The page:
Iraq's Governing Council Bans Arab News Networks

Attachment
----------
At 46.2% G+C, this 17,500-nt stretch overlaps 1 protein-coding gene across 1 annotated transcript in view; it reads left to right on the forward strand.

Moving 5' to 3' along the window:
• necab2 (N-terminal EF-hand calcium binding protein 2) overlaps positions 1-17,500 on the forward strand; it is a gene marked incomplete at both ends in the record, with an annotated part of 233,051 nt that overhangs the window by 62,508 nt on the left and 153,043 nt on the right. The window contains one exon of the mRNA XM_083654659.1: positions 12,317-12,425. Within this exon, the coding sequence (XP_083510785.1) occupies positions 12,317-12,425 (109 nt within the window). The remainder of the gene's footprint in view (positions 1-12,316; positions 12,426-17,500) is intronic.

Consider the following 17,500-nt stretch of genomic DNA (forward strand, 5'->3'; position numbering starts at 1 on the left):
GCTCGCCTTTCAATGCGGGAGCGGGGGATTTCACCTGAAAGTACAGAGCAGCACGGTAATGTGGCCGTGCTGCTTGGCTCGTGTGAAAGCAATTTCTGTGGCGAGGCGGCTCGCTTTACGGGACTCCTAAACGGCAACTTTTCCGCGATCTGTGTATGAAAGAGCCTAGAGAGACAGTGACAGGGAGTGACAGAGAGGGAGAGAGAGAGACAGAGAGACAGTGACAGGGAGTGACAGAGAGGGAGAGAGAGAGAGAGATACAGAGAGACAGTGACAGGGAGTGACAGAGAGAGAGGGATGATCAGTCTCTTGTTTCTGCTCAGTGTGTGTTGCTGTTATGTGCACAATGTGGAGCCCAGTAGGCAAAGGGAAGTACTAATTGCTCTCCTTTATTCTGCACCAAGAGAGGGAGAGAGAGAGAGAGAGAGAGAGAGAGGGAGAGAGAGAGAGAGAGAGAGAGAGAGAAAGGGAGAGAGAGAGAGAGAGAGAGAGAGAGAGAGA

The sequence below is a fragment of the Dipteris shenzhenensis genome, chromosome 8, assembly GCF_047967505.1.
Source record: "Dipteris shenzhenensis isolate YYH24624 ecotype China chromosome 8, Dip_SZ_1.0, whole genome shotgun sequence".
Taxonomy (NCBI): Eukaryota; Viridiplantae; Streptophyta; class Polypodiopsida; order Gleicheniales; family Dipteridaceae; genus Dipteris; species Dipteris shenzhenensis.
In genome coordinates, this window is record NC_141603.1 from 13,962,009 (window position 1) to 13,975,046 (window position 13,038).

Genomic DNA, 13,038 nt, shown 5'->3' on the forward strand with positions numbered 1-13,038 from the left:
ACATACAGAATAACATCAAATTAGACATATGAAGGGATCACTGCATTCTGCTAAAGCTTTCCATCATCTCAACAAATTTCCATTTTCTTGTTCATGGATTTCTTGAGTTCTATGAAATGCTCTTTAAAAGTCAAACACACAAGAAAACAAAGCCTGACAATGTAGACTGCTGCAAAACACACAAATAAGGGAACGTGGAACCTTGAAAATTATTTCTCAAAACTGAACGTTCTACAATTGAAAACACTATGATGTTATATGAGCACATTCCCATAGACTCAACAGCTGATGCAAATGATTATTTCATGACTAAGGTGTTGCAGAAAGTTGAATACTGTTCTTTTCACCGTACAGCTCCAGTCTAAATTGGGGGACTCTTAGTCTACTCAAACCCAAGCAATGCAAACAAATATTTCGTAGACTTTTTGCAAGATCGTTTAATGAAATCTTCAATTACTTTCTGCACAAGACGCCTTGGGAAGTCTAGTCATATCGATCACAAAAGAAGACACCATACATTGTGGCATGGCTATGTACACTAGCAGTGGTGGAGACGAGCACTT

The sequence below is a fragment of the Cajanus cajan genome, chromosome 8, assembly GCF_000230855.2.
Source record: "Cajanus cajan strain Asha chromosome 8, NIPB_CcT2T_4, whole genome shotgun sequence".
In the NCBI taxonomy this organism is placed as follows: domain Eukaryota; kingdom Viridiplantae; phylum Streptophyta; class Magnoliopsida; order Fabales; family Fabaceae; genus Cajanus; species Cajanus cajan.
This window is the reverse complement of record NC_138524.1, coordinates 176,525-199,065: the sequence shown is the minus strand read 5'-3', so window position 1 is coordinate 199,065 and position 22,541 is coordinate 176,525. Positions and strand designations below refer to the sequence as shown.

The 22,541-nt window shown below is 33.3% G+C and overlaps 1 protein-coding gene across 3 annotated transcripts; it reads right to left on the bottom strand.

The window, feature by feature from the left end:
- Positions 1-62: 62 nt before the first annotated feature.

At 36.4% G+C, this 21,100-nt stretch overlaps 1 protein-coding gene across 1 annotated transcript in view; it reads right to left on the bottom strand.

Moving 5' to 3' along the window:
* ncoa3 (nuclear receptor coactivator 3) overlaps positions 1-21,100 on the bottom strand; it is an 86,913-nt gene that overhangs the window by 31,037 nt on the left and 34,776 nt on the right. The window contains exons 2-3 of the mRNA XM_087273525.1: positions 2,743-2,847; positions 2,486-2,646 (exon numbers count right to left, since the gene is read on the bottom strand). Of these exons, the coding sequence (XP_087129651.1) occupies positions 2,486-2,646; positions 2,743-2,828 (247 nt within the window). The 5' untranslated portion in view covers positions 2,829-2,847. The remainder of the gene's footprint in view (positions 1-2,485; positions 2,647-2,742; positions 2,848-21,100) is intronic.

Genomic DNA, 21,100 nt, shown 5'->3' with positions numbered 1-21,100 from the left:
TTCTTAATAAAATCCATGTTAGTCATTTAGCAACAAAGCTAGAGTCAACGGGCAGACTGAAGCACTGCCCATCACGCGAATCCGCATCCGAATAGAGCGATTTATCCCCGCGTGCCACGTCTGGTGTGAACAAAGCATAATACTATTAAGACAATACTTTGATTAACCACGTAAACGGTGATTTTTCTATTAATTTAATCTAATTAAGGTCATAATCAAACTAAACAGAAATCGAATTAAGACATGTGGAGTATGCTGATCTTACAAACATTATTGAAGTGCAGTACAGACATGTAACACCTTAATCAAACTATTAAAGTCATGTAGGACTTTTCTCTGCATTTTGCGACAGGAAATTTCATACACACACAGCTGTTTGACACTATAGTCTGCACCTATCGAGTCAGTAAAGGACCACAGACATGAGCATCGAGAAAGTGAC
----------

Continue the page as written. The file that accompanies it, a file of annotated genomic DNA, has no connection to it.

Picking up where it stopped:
"Iraq's U.S.-appointed Governing Council today temporarily banned two popular Arab satellite television stations from covering the council's news conferences and entering government ministries because of what it called 'irresponsible activities' that threaten the country's 'democracy and stability' and encourage terrorism," the Washington Post reports. Al-Jazeera and al-Arabiya were slapped with a two-week "penalty" for allegedly violating "media-conduct rules," which were outlined for the first time in today's edict. "Those rules include a ban on statements promoting the return of the Baath Party or provoking sectarian strife," the Post writes. "The U.S. civil administrator of Iraq, L. Paul Bremer, has issued an order banning any incitement to violence, including through media outlets, but the reporting of such statements by journalists has so far not been deemed to violate that rule. The council's decision, however, does not include any exemption for simply reporting the statements of resistance groups." This action contrasts a now common administration retort to anti-war hecklers -- used recently by Defense Secretary Donald Rumsfeld at the National Press Club and yesterday by Deputy Defense Secretary Paul Wolfowitz at a talk at New York's New School University -- that Iraqis are now also enjoying the right of free speech and a free press.